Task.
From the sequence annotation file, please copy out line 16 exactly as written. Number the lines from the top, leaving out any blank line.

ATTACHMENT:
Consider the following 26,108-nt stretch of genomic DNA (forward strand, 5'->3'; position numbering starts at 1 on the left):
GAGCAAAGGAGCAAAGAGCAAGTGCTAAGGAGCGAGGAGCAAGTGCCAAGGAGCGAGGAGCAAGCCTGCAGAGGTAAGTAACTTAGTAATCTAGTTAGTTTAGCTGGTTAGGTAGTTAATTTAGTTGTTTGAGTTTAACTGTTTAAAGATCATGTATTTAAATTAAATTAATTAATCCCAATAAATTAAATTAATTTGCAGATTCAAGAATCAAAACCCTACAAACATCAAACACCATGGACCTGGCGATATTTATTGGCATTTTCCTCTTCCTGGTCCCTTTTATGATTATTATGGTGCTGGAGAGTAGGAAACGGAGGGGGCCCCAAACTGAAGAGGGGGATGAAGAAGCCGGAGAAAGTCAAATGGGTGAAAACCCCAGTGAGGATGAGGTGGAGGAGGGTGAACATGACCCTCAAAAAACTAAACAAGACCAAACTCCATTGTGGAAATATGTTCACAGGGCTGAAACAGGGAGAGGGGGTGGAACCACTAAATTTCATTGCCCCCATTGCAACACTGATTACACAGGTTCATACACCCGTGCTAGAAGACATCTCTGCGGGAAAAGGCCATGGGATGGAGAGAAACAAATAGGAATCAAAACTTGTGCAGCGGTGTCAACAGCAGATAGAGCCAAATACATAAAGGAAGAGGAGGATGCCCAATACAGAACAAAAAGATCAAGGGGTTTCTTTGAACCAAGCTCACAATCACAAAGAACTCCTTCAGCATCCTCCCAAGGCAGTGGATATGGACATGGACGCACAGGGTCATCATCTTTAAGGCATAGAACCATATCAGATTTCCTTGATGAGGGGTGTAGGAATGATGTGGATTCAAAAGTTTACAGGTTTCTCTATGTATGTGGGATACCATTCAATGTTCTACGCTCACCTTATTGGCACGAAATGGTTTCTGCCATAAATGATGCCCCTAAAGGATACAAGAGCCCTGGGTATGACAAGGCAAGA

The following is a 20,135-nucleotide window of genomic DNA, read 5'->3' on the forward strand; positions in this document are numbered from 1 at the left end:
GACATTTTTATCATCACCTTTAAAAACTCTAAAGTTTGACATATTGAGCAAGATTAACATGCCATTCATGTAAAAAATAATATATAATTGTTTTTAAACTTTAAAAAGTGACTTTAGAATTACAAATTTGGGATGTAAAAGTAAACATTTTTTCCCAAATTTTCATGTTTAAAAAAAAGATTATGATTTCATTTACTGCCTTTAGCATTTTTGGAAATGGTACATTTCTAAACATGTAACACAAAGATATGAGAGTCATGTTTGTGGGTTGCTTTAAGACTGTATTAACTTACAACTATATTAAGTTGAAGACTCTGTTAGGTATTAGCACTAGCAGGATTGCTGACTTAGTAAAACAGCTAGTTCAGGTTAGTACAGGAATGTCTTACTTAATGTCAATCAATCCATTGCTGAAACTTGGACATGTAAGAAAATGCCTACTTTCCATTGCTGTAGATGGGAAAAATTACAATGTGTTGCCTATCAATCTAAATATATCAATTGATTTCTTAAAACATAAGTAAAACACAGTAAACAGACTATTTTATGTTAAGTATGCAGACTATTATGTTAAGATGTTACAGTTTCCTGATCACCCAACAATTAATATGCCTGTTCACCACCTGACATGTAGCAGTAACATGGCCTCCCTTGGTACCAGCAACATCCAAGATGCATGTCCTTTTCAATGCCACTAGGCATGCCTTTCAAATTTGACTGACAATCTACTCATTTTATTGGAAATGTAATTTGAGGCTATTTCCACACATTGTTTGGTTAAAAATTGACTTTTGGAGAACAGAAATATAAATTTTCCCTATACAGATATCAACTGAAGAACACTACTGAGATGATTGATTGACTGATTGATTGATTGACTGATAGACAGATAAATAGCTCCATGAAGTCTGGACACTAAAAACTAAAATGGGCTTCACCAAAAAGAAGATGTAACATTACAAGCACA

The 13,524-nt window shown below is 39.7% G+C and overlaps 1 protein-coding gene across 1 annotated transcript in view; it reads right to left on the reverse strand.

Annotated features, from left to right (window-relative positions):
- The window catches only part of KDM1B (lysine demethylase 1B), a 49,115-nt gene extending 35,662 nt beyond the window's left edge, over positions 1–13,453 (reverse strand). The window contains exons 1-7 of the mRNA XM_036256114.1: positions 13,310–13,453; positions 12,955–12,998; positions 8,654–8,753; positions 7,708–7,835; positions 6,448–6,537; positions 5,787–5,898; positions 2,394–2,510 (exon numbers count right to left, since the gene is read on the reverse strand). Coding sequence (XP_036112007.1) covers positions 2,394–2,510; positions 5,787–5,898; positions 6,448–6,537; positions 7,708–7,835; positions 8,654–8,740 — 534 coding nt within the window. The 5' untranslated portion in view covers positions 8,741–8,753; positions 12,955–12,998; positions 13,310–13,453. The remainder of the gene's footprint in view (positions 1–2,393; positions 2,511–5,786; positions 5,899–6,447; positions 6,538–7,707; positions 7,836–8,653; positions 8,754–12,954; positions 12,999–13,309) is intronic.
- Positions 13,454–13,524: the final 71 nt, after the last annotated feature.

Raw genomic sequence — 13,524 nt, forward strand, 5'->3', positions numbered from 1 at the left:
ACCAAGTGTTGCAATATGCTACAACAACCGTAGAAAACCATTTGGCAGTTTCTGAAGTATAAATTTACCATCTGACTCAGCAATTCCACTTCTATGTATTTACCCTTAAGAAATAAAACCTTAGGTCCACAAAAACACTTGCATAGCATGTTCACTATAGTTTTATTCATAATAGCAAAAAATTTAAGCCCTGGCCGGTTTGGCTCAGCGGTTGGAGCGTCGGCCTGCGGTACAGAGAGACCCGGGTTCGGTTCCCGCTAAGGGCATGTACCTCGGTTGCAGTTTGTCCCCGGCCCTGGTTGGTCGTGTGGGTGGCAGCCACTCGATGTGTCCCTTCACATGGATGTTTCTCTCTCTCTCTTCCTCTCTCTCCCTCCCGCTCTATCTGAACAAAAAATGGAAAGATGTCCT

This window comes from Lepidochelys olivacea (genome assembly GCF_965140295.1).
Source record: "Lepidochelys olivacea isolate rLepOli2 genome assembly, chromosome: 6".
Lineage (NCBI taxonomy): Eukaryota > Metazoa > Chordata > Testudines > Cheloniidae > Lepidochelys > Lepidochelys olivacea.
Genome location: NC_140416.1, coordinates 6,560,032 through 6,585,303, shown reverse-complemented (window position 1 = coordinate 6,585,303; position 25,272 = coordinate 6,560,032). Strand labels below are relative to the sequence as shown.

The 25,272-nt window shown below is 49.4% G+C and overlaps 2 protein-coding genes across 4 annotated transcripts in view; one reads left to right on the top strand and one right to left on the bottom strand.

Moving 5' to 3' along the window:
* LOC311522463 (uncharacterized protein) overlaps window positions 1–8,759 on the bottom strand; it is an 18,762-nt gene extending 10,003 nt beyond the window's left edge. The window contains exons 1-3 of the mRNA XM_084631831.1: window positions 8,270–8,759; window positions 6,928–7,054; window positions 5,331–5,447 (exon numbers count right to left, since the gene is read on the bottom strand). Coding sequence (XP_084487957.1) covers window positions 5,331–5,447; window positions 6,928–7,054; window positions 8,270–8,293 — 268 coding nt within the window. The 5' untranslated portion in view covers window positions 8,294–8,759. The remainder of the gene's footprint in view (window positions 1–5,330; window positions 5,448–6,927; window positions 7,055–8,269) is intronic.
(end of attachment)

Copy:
Moving 5' to 3' along the window: